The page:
For this review I am going to mostly ignore the fact that this is an audiobook: the production is first rate and in this case that means one can concentrate on the novel, not the actors.
How do you review a massive novel such as Dune?
I will let the reputation of the book assure you of its quality and literary value.
Bear in mind that this is the best selling science fiction novel of all time.
What I would like to explain is my opinion of why this novel is important.
Frank Herbert with this novel was the first science fiction author to create a properly believable world entire.
The level of detail is astounding, from the carefully worked out machinations of the various political forces in the universe to the equally meticulous ecological cycle of the planet Arrakis.
With such dilligence and the use of devices such as quoting from highly convincing yet non-existent books Herbert fully pulls off the trick of making the reader (or listener) accept the milieu of the novel without question.
This unprecedented feat accomplished Herbert then uses this fully realised background to achieve his second great accomplishment; soft science fiction.
Up until this point (1965) nearly all science fiction had been about the technology. For example two of the great previous SF authors, Isaac Asimov and Arthur C Clarke had always felt the need to explain how their fantastical devices worked.
This is known as hard science fiction.
Herbert by contrast says "okay, you believe in my universe. Now heres the important bit: the people".
In short this novel brings the hitherto neglected literary facets of character and human interaction properly into science fiction and the genre would never be the same again.
I haven't finished yet, but I know that this will stand as one of the best recorded books I have ever listened to. I've been a member for years and have hundreds of titles. The different voices and the production quality make it easy and compelling to listen to.
Say something about yourself!
As someone who has read Dune numerous times, I found it a bit like seeing a movie of a favorite book--some things just aren't like you envisioned them. I had a problem with some of the voices because they were so different from anything I imagined from reading the book. The worst voice was that of Gurney--he sounded like a California surfer. I kept expecting him to say, "Dude!". It was really bad. The second worst, although it did improved over the course of the book, was with Stilgar. He sounded like Count Dracula at first. And there were inconsistencies in the voices because sometimes the narrator would just voice the character instead of the reader who was originally voicing him. Those complaints aside, I really love the book, and thought it was very well done. I am anxiously awaiting Book Two.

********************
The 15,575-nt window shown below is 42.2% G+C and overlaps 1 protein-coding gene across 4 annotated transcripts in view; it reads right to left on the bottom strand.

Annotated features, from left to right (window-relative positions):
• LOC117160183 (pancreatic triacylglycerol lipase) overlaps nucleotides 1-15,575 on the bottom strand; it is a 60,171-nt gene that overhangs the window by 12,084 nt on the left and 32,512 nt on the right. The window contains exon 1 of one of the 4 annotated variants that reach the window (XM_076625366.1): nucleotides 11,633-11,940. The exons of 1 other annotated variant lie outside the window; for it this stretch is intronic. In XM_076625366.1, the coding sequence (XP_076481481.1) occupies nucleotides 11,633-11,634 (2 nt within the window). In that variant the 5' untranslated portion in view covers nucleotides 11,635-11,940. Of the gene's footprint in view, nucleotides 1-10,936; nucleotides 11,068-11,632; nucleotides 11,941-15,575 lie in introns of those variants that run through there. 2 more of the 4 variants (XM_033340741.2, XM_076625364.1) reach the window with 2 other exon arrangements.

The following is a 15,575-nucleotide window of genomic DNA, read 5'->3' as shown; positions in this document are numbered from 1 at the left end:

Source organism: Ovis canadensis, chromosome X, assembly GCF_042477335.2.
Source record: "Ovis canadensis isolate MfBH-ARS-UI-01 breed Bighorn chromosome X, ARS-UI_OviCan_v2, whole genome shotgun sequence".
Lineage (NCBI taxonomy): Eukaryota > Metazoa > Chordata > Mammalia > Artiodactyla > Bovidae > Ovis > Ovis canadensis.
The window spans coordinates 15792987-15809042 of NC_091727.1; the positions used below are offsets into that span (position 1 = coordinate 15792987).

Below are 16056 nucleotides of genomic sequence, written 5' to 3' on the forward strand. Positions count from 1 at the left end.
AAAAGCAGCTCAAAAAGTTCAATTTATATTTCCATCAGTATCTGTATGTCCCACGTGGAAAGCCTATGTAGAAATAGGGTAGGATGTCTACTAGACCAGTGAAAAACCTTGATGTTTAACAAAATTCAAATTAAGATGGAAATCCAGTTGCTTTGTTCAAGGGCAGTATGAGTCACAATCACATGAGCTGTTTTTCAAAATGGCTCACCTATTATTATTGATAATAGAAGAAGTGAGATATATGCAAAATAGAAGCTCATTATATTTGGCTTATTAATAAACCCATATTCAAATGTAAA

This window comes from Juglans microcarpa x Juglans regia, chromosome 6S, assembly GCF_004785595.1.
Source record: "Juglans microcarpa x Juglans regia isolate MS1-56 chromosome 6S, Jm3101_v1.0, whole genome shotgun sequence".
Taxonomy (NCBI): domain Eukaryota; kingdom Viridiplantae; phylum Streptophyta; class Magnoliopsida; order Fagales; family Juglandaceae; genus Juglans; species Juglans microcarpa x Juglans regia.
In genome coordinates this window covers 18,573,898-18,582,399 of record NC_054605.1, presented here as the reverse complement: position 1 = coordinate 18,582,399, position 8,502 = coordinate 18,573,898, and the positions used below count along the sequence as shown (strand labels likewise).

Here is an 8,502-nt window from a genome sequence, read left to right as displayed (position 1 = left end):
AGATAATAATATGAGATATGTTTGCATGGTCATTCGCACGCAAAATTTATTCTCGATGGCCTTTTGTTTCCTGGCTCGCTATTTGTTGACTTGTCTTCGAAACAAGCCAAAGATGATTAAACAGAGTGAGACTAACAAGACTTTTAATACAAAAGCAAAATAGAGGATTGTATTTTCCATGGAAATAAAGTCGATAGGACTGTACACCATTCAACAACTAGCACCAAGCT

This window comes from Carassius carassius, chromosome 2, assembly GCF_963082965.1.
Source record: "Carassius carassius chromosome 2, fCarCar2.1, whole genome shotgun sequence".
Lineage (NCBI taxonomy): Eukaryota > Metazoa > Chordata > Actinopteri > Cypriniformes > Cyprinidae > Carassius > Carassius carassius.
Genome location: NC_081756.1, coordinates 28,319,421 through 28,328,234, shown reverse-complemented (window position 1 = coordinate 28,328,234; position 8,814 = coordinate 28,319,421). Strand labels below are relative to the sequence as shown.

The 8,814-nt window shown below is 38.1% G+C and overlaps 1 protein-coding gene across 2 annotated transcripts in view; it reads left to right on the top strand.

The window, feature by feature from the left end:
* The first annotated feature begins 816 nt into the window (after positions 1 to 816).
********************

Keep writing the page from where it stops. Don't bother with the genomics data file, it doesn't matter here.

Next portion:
Unlike Issac Asimov's "Foundation", this production of "Dune" is Thoroughly Enjoyable Listening. The full cast production brings the pages of this book to life. The music track is subtle in the background and enhances rather than detracts.
I've been waiting for this for over 5 years and I look forward to the next 6 in this anthology.
If your a lover of "Dune", you won't be disappointed. If not, Try it, good chance you'll like it.
The story itself is fantastic. Deservedly hailed as one of the greatest stories ever told, sci-fi or otherwise. A fully realized and richly detailed alternate universe filled with science, religion and political intrigue. A must read.
Unfortunately, the audio recording does not fulfill expectations. While far better than the original single reader audiobook (be glad you didn't spend 25 hours listening to THAT) the 2007 version is marred by the bizarre decision to have each reader read a chapter or section rather than have each reader read a character's part throughout the book. In other words, the voices for each character change throughout the book!!! Why? Baron Harkkonen's voice suffers the most. At one point it sounds like Michael Clark Duncan is voicing him and others it sounds like a sleepy Orson Welles.